1860s Students

Albert James Barr, after taking his degree at WUP, worked for the Artisans Deposit Bank in Pittsburgh, later as Secretary and then President of the Artisans Insurance Company. In 1886, following his father’s death, he became president of the Pittsburgh Post Printing and Publishing Company and held that position until 1911. He was an Associated Press director from 1892 until his death in 1912. Barr was appointed as the Pennsylvania state representative and commissioner to the World’s Columbian Exposition in 1893 and was a standing member of the Carnegie Museums committee, as well as the Board of Trustees of the Carnegie Institute.

David Riddle Breed began his studies at WUP but graduated from Hamilton College (1867). He became a Presbyterian clergyman and educator at the Western Theological Seminary. He wrote a number of tracts and works on hymnody, notably More Light, History and Use of Hymns and Hymn Tunes, and Preparing to Preach, all of which still enjoy wide circulation.

William D. Brickell worked at the Pittsburgh Post after leaving the university, learning the trade and serving in each of the paper’s various departments. He left Pittsburgh to work with newspapers in St. Louis and Indianapolis, returning to Pittsburgh to serve as Assistant Managing Editor of the Pittsburgh Leader. In 1876, Brickell became part owner of the Columbus Evening Dispatch and, in 1882, its sole proprieter until he sold the paper in 1910. He served as a director of the Associated Press for ten years.

Charles Romyn Dake was a homeopathic physician and writer. He became the editor of Homeopathic News in 1893 and published a number of works of fiction. These included two short stories and a novel, A Strange Discovery (New York: H. Ingalls Kimball, 1899), which serves as a sequel to Edgar Allan Poe’s The Narrative of Arthur Gordon Pym of Nantucket.

George Wilkins Guthrie graduated in 1866 and earned a degree in law at Columbian University (now George Washington University). After his admission to the bar in 1869, he became increasingly involved with reform issues. Guthrie first ran for mayor of Pittsburgh in 1896 and was elected to the position in 1906, upon which he immediately implemented city policies to stem corruption. His legacy is profound; with D.T. Watson, he authored the legislation that merged Pittsburgh with Allegheny City, making Pittsburgh the sixth largest city in the United States. He also implemented a water filtration system that dramatically reduced the typhoid death rate in the area. After leaving office, Guthrie was appointed United States Ambassador to Japan and died in that post in 1917. At the 1869 Commencement ceremonies for the Western University of Pennsylvania, Guthrie delivered his Masters oration on "American Literature."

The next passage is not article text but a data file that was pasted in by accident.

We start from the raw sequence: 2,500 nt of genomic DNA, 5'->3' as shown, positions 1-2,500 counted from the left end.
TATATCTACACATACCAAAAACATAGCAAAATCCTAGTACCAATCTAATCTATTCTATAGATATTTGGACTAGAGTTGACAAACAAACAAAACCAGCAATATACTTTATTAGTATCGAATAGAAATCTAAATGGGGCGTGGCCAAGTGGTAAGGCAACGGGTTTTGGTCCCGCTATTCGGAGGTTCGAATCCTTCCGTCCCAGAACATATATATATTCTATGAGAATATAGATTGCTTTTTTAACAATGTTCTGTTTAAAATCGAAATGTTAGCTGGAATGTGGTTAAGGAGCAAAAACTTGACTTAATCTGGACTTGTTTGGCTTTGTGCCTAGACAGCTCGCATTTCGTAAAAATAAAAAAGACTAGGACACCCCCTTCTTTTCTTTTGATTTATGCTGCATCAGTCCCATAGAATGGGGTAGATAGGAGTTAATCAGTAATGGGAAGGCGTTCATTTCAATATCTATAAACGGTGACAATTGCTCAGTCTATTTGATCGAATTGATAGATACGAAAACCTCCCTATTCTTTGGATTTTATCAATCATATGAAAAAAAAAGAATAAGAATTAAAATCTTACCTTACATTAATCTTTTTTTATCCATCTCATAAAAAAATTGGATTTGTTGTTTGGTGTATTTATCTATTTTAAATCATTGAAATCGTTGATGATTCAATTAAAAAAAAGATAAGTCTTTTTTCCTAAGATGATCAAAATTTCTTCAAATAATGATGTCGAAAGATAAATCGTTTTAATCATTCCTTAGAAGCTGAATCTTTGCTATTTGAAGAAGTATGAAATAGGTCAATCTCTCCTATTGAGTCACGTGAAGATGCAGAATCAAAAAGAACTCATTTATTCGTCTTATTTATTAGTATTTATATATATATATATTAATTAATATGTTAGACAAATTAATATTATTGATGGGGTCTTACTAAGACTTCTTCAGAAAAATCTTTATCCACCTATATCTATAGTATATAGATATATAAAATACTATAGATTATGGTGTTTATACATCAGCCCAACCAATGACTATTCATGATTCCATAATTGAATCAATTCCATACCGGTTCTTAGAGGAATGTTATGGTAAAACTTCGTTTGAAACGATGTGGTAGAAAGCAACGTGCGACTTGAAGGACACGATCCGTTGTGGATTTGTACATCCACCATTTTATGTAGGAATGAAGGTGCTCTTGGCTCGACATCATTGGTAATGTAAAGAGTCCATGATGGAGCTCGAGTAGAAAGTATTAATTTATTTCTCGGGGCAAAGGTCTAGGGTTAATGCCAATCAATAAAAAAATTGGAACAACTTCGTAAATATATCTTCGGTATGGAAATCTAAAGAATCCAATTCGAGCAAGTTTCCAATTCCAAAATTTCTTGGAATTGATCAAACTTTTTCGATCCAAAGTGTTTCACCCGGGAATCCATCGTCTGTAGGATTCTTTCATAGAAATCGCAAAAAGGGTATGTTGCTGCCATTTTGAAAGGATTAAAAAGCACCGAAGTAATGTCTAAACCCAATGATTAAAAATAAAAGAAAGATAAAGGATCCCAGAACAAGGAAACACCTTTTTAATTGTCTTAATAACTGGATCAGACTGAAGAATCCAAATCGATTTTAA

John Nicholas Neeb, a native of Pittsburgh, left the university after his junior year to begin work as a compositor for Freiheits Freund, a local German-language paper. He ultimately became its managing editor and held that position until his death. Neeb was a major organizer of the Pittsburgh Press Club; he entered city politics at twenty-one. He was elected to the Pennsylvania state senate in 1890, a position which he held until his death in 1893.


Student Writing 

In 1869, students began to publish essays and stories (and the occasional poem) in the new student magazine, College Journal. It is certainly possible that these compositions were prepared as part of course work. If not, they still show the influence of an education in the literary and rhetorical arts at the Western University of Pennyslvania. Below are some examples:

“The Merry Eyes, ” by Beauchamp     

“Student Life” 

“The Origin of Life”

“The Secret of National Prosperity,” by Sigma   

“Enthusiastical,” by Soph

 “Western University of Pennsylvania,” by Kappa